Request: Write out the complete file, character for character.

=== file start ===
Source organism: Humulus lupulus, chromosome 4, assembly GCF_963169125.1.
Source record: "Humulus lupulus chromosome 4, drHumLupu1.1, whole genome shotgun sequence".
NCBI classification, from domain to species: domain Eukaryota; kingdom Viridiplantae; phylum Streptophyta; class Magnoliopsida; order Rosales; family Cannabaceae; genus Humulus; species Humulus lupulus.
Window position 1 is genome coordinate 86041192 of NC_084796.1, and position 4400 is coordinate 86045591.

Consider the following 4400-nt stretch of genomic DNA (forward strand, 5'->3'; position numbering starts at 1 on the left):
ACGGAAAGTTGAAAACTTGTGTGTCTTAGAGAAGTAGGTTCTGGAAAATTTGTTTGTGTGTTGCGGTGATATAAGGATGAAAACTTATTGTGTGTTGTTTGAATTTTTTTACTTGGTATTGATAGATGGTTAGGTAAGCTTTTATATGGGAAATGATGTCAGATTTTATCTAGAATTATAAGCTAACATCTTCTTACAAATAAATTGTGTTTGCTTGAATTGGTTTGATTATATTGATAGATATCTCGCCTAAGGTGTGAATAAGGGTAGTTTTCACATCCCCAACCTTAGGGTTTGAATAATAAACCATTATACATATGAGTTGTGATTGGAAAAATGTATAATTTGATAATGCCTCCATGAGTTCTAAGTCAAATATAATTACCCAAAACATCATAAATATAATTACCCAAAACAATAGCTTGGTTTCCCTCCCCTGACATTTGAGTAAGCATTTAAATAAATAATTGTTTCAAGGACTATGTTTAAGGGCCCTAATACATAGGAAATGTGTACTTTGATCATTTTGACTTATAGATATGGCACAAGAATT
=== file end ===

Source organism: Humulus lupulus, chromosome 4, assembly GCF_963169125.1.
Source record: "Humulus lupulus chromosome 4, drHumLupu1.1, whole genome shotgun sequence".
NCBI classification, from domain to species: domain Eukaryota; kingdom Viridiplantae; phylum Streptophyta; class Magnoliopsida; order Rosales; family Cannabaceae; genus Humulus; species Humulus lupulus.
Window position 1 is genome coordinate 86041192 of NC_084796.1, and position 4400 is coordinate 86045591.

Consider the following 4400-nt stretch of genomic DNA (forward strand, 5'->3'; position numbering starts at 1 on the left):
ACGGAAAGTTGAAAACTTGTGTGTCTTAGAGAAGTAGGTTCTGGAAAATTTGTTTGTGTGTTGCGGTGATATAAGGATGAAAACTTATTGTGTGTTGTTTGAATTTTTTTACTTGGTATTGATAGATGGTTAGGTAAGCTTTTATATGGGAAATGATGTCAGATTTTATCTAGAATTATAAGCTAACATCTTCTTACAAATAAATTGTGTTTGCTTGAATTGGTTTGATTATATTGATAGATATCTCGCCTAAGGTGTGAATAAGGGTAGTTTTCACATCCCCAACCTTAGGGTTTGAATAATAAACCATTATACATATGAGTTGTGATTGGAAAAATGTATAATTTGATAATGCCTCCATGAGTTCTAAGTCAAATATAATTACCCAAAACATCATAAATATAATTACCCAAAACAATAGCTTGGTTTCCCTCCCCTGACATTTGAGTAAGCATTTAAATAAATAATTGTTTCAAGGACTATGTTTAAGGGCCCTAATACATAGGAAATGTGTACTTTGATCATTTTGACTTATAGATATGGCACAAGAATT